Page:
Political Science: A Philosophical Analysis

By Vernon Van Dyke | Go to book overview
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When we were discussing explanation in Chapter Three, we referred briefly to the role of laws. The statement was that explanations in terms of cause normally rest on one or more general laws, many of them so simple and obvious that it is absurd to cite them. We noted a law of international politics: that deliberate military attacks by one state on the territory of another commonly lead to war. But the reference to law in Chapter Three did not include a definition of the term; nor did it do much to clarify the role of law in the study of politics.

The problem of definition is crucial. The discovery or development of laws of politics can be regarded either as a major or as a very marginal pursuit, depending on the definition that one adopts. When political scientists disagree about the role of law, like as not the disagreement reflects no more than the acceptance of different definitions.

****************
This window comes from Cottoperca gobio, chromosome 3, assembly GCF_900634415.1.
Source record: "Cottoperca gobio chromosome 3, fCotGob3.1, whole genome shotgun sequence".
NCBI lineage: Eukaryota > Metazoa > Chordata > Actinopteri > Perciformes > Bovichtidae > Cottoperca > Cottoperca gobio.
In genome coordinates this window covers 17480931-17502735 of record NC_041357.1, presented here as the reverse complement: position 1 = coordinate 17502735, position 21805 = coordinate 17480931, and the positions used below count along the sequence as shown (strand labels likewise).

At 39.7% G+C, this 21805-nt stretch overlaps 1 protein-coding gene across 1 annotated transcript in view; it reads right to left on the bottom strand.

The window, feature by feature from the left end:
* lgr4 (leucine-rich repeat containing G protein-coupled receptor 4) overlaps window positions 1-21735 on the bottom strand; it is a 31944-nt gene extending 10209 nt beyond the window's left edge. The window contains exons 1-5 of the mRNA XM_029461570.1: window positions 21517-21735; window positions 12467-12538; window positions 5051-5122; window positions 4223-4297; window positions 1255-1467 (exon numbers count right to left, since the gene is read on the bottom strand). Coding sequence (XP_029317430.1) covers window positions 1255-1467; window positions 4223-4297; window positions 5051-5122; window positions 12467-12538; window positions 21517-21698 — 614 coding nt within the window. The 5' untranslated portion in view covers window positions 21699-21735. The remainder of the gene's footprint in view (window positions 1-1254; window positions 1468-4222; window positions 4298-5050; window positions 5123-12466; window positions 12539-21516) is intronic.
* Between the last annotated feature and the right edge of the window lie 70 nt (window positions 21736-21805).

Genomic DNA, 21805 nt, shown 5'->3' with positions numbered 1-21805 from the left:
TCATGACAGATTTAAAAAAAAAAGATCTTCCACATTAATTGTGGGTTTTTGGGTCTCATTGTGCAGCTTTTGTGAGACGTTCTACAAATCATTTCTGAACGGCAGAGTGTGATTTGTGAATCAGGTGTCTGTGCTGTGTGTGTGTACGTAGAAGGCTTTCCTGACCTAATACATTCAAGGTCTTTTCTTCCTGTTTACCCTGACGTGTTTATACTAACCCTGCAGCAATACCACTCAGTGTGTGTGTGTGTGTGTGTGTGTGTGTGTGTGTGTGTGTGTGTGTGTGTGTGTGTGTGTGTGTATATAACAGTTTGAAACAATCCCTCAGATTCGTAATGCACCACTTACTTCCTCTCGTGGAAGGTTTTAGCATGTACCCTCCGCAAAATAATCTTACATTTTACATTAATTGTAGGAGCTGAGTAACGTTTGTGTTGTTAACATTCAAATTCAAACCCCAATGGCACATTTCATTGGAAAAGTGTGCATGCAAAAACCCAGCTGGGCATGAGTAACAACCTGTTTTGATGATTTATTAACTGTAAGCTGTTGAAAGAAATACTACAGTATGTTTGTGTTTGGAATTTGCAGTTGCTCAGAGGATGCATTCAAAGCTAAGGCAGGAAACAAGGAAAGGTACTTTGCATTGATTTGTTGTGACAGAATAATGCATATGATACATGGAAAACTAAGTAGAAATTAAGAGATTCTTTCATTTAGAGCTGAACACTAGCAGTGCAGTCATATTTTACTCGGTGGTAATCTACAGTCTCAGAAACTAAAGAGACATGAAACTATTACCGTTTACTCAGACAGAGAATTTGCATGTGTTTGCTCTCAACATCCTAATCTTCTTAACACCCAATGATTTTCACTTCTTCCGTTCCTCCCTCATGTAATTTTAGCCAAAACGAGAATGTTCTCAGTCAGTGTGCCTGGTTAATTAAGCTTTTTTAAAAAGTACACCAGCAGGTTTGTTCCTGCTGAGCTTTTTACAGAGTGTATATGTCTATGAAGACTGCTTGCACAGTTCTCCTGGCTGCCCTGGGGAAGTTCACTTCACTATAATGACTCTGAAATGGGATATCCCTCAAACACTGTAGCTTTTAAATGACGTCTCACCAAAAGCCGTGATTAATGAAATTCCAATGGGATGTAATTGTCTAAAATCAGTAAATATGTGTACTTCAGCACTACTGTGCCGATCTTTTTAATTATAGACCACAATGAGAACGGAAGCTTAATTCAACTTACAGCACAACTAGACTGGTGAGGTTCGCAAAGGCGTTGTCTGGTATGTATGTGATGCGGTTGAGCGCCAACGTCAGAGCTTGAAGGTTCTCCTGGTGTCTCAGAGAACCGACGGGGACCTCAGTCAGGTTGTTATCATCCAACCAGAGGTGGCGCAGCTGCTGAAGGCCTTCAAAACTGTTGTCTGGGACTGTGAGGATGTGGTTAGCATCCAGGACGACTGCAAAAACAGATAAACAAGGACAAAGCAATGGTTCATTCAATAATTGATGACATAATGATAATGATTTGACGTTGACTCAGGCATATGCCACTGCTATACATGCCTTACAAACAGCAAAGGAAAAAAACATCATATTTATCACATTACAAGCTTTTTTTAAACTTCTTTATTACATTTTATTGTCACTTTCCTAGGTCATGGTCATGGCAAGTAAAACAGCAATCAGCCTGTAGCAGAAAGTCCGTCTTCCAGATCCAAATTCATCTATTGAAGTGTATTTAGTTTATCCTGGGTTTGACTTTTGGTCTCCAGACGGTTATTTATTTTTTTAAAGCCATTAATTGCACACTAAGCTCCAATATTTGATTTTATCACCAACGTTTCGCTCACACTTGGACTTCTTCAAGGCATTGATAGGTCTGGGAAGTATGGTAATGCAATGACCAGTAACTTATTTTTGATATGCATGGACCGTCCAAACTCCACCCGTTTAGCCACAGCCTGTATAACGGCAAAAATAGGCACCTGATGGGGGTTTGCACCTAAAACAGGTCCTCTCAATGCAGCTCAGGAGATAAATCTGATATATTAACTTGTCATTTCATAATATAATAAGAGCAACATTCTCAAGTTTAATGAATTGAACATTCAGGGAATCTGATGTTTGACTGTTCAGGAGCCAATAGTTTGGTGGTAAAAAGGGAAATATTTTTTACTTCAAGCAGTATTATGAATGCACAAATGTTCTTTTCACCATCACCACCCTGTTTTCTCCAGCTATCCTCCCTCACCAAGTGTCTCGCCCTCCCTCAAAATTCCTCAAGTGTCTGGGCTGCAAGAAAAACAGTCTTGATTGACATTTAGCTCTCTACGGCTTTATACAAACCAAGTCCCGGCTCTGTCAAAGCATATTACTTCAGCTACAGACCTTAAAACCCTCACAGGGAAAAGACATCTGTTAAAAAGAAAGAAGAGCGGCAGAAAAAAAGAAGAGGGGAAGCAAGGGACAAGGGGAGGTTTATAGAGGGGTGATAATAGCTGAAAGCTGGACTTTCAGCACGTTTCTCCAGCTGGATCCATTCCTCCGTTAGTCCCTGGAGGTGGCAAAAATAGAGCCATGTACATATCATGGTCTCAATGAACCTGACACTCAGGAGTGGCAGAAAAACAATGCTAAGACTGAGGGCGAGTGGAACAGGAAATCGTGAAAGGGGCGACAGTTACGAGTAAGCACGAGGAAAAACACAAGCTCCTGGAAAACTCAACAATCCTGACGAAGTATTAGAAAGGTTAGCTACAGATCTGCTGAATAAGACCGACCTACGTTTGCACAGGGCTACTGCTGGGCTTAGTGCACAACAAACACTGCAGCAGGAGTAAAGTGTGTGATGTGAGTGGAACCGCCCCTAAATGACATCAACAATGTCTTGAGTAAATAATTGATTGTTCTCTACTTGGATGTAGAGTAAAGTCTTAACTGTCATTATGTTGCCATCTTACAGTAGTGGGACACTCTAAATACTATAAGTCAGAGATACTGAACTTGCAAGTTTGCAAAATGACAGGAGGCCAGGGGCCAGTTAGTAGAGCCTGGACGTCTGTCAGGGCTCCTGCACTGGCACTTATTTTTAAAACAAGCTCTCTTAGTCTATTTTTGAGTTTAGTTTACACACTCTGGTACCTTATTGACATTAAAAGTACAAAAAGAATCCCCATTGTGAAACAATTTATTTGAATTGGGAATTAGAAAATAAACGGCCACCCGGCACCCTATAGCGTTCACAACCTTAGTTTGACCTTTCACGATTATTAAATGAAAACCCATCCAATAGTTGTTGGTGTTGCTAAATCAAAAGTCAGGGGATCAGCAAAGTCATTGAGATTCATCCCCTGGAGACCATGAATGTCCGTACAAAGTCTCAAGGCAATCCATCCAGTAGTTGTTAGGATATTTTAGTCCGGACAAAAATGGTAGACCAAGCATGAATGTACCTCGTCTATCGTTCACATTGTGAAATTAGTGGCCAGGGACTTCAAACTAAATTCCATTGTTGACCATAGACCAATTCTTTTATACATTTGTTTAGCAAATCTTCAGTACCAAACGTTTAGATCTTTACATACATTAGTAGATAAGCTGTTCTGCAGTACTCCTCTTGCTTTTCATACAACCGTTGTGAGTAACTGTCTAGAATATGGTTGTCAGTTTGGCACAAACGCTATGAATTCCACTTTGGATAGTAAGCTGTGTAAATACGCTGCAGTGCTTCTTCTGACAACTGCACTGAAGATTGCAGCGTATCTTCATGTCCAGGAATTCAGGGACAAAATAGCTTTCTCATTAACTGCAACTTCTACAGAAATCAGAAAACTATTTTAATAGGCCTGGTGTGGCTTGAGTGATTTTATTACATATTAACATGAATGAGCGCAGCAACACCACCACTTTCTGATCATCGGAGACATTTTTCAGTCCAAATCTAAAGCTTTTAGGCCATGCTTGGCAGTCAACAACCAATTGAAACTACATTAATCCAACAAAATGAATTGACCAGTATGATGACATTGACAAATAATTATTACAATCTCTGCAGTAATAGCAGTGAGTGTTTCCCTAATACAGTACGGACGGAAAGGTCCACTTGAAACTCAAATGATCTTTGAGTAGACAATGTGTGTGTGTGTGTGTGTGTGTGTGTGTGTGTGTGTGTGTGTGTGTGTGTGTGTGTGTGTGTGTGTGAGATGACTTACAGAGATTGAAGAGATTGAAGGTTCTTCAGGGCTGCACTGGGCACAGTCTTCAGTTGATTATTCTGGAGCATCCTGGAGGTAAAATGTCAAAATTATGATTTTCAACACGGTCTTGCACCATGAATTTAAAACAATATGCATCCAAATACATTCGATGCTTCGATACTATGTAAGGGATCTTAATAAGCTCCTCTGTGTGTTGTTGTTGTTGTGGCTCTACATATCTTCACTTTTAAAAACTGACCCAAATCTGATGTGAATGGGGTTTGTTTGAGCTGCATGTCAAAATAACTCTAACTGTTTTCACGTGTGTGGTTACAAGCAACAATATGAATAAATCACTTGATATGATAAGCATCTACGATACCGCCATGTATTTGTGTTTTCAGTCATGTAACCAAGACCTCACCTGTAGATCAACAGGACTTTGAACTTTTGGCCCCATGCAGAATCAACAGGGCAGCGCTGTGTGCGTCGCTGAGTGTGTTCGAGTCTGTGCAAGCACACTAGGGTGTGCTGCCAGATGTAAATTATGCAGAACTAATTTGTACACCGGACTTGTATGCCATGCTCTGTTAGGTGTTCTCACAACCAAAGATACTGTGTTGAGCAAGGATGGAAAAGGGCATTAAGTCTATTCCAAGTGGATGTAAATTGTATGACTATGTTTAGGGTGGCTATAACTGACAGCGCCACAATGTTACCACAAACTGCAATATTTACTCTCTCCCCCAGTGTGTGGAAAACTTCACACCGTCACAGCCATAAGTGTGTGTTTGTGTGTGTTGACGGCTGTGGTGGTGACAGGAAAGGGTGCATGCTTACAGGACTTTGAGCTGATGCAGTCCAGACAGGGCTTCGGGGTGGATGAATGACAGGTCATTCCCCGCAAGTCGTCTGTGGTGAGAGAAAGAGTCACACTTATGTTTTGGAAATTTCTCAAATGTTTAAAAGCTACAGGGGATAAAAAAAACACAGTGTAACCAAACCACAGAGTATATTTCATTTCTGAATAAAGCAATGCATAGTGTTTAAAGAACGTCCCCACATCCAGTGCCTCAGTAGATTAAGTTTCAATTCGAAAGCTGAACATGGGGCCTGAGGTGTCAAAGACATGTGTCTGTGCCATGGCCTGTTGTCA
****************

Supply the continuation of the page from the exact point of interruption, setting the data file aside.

We are concerned here only with descriptive law. To put it negatively, we are not here concerned with the enactment or discovery or development or interpretation of prescriptive law; that is, we are not concerned with the kind of law, whether called jural, moral, ethical, or religious, that is accompanied by an alleged obligation of obedience.1

But what is descriptive law?


Sometimes descriptive law is defined in terms of "invariable association."2 There may be, for example, an invariable sequence between two specified kinds of events; when one of them occurs,


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Political Science: A Philosophical Analysis


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